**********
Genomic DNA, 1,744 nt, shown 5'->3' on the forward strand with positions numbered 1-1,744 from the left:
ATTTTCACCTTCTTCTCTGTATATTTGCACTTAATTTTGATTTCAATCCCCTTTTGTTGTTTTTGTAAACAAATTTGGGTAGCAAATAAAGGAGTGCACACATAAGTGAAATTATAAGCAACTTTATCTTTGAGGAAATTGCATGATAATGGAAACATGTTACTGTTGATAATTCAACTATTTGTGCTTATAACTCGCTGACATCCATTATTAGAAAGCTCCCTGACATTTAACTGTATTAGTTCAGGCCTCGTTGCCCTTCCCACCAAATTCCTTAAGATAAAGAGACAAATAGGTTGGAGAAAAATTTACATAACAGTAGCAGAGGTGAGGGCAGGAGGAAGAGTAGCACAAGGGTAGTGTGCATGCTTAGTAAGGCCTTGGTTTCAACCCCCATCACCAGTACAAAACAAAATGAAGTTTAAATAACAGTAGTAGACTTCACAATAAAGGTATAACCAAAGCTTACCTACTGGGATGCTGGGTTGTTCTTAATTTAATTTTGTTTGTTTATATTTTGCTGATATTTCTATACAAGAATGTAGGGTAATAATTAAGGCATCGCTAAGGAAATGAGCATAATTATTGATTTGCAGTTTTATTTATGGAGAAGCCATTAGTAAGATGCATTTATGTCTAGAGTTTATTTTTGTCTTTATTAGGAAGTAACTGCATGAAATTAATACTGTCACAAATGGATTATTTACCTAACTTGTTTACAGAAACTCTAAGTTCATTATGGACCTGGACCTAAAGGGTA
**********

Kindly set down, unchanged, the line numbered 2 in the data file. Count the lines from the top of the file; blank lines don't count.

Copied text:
ATTTTCACCTTCTTCTCTGTATATTTGCACTTAATTTTGATTTCAATCCCCTTTTGTTGTTTTTGTAAACAAATTTGGGTAGCAAATAAAGGAGTGCACACATAAGTGAAATTATAAGCAACTTTATCTTTGAGGAAATTGCATGATAATGGAAACATGTTACTGTTGATAATTCAACTATTTGTGCTTATAACTCGCTGACATCCATTATTAGAAAGCTCCCTGACATTTAACTGTATTAGTTCAGGCCTCGTTGCCCTTCCCACCAAATTCCTTAAGATAAAGAGACAAATAGGTTGGAGAAAAATTTACATAACAGTAGCAGAGGTGAGGGCAGGAGGAAGAGTAGCACAAGGGTAGTGTGCATGCTTAGTAAGGCCTTGGTTTCAACCCCCATCACCAGTACAAAACAAAATGAAGTTTAAATAACAGTAGTAGACTTCACAATAAAGGTATAACCAAAGCTTACCTACTGGGATGCTGGGTTGTTCTTAATTTAATTTTGTTTGTTTATATTTTGCTGATATTTCTATACAAGAATGTAGGGTAATAATTAAGGCATCGCTAAGGAAATGAGCATAATTATTGATTTGCAGTTTTATTTATGGAGAAGCCATTAGTAAGATGCATTTATGTCTAGAGTTTATTTTTGTCTTTATTAGGAAGTAACTGCATGAAATTAATACTGTCACAAATGGATTATTTACCTAACTTGTTTACAGAAACTCTAAGTTCATTATGGACCTGGACCTAAAGGGTA